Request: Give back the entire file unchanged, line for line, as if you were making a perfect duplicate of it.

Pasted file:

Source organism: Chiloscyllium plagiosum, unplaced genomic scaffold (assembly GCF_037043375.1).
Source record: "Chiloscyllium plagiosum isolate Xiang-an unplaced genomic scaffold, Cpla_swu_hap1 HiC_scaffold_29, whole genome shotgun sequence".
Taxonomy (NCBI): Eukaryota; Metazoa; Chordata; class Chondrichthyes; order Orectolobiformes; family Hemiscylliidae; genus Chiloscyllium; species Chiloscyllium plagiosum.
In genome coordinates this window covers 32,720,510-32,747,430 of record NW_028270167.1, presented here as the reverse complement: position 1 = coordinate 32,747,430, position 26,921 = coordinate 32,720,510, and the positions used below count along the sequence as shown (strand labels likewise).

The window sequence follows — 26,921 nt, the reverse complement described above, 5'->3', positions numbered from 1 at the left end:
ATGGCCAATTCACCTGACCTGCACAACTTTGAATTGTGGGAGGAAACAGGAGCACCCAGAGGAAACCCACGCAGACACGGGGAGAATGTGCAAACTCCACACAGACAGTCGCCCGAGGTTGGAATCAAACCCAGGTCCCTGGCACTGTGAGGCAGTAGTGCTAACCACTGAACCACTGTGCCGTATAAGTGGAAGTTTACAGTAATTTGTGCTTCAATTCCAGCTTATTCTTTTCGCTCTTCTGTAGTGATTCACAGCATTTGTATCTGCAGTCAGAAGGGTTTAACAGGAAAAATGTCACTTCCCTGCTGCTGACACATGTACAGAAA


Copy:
Source organism: Chiloscyllium plagiosum, unplaced genomic scaffold (assembly GCF_037043375.1).
Source record: "Chiloscyllium plagiosum isolate Xiang-an unplaced genomic scaffold, Cpla_swu_hap1 HiC_scaffold_29, whole genome shotgun sequence".
Taxonomy (NCBI): Eukaryota; Metazoa; Chordata; class Chondrichthyes; order Orectolobiformes; family Hemiscylliidae; genus Chiloscyllium; species Chiloscyllium plagiosum.
In genome coordinates this window covers 32,720,510-32,747,430 of record NW_028270167.1, presented here as the reverse complement: position 1 = coordinate 32,747,430, position 26,921 = coordinate 32,720,510, and the positions used below count along the sequence as shown (strand labels likewise).

The window sequence follows — 26,921 nt, the reverse complement described above, 5'->3', positions numbered from 1 at the left end:
ATGGCCAATTCACCTGACCTGCACAACTTTGAATTGTGGGAGGAAACAGGAGCACCCAGAGGAAACCCACGCAGACACGGGGAGAATGTGCAAACTCCACACAGACAGTCGCCCGAGGTTGGAATCAAACCCAGGTCCCTGGCACTGTGAGGCAGTAGTGCTAACCACTGAACCACTGTGCCGTATAAGTGGAAGTTTACAGTAATTTGTGCTTCAATTCCAGCTTATTCTTTTCGCTCTTCTGTAGTGATTCACAGCATTTGTATCTGCAGTCAGAAGGGTTTAACAGGAAAAATGTCACTTCCCTGCTGCTGACACATGTACAGAAA